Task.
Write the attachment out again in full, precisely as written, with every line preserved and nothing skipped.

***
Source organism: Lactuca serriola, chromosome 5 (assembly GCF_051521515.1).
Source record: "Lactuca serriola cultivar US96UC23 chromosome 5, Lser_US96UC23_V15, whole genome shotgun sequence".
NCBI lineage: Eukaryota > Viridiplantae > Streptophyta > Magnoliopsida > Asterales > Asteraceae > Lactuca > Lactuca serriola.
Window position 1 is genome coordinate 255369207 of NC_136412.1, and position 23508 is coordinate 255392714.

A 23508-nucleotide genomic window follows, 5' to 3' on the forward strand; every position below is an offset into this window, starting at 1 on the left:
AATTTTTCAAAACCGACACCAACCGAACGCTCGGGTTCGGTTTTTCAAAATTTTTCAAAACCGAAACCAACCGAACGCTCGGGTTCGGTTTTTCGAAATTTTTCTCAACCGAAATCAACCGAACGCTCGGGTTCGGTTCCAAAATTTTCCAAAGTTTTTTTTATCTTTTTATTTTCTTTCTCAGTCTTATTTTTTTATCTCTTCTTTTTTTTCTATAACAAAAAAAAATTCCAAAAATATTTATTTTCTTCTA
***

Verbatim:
Source organism: Lactuca serriola, chromosome 5 (assembly GCF_051521515.1).
Source record: "Lactuca serriola cultivar US96UC23 chromosome 5, Lser_US96UC23_V15, whole genome shotgun sequence".
NCBI lineage: Eukaryota > Viridiplantae > Streptophyta > Magnoliopsida > Asterales > Asteraceae > Lactuca > Lactuca serriola.
Window position 1 is genome coordinate 255369207 of NC_136412.1, and position 23508 is coordinate 255392714.

A 23508-nucleotide genomic window follows, 5' to 3' on the forward strand; every position below is an offset into this window, starting at 1 on the left:
AATTTTTCAAAACCGACACCAACCGAACGCTCGGGTTCGGTTTTTCAAAATTTTTCAAAACCGAAACCAACCGAACGCTCGGGTTCGGTTTTTCGAAATTTTTCTCAACCGAAATCAACCGAACGCTCGGGTTCGGTTCCAAAATTTTCCAAAGTTTTTTTTATCTTTTTATTTTCTTTCTCAGTCTTATTTTTTTATCTCTTCTTTTTTTTCTATAACAAAAAAAAATTCCAAAAATATTTATTTTCTTCTA